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Bitcoin should be Regulated like Gold

Bitcoin should be Regulated like Gold

Last updated: February 17, 2021 | May 31, 2018 | Thomas Dixon
cryptofinance

Table of Contents

  • Digital Currencies

The major Austrian cryptographer Bitpanda argues that trading Bitcoin and other digital currencies should be regulated similarly to gold, which typically benefits from clearer rules of compliance than stocks or bonds.

According to Bitpanda, anti-money laundering laws should apply to all transactions over EUR 10,000 ($12,300) processed in the European Union. Tighter financial rules could hinder the emerging virtual cash market.

“The regulation gives us more legitimacy. We wanted to be regulated, but so far it has been said that we can't be, ”Eric Demuth, the co-chief executive officer of one of Europe's most popular cryptocurrency trading platforms, told Bloomberg.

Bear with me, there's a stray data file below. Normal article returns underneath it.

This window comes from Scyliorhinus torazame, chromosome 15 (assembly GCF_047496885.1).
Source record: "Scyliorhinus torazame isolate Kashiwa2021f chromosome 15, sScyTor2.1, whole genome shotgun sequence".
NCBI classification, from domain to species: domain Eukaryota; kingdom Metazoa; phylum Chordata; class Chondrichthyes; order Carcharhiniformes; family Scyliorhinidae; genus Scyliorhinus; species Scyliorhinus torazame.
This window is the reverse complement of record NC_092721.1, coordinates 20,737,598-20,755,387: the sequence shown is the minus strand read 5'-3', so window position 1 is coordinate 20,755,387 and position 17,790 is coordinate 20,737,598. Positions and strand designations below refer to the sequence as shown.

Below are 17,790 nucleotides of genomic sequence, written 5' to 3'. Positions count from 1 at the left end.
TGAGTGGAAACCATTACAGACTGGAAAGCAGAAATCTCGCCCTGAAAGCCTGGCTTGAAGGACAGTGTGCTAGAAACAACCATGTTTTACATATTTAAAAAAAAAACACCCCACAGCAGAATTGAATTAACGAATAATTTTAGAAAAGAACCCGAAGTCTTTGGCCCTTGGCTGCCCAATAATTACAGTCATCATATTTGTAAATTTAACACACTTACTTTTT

Digital Currencies

The recent boom in digital currencies has sparked a bitter struggle in the legal framework, which is currently considered lacking control of the growing crypto market. Financial regulators around the world are in favor of proper rules for the industry to put it on firmer ground and thus increase its credibility.

The value of one Bitcoin token and one ounce of gold is expected to approach as the US Fed raises interest rates, says Bloomberg intelligence expert Mike McGlone. "Just 11 months ago, gold and Bitcoin were at the same price, now they are on the road to convergence," he said.

Bitcoin was up 19.36% to $37,577.04 GMT on Friday, according to the Coinmarketcap.com website. Gold fell slightly to $ 1,852.73 per ounce.

The Austrian Ministry of Finance said it was considering trading rules for gold and derivatives as the basis for regulating virtual currencies. The step is reportedly aimed at ending illegal activities, such as money laundering.

Bitpanda has reportedly extended ties with government institutions, despite warnings issued by the country's central bank. The company markets Bitcoin coupons through the state-run postal service. The exchange also claimed to have signed research contracts with the Austrian Academy of Sciences and the Technical University of Vienna.

The company, which opened an office in London in February, is expected to exceed € 1 billion ($ 1.23 billion) in revenue in 2018. Most of its € 600 million ($ 737.5 million) ) transactions were processed in Vienna in the fourth quarter of 2017.

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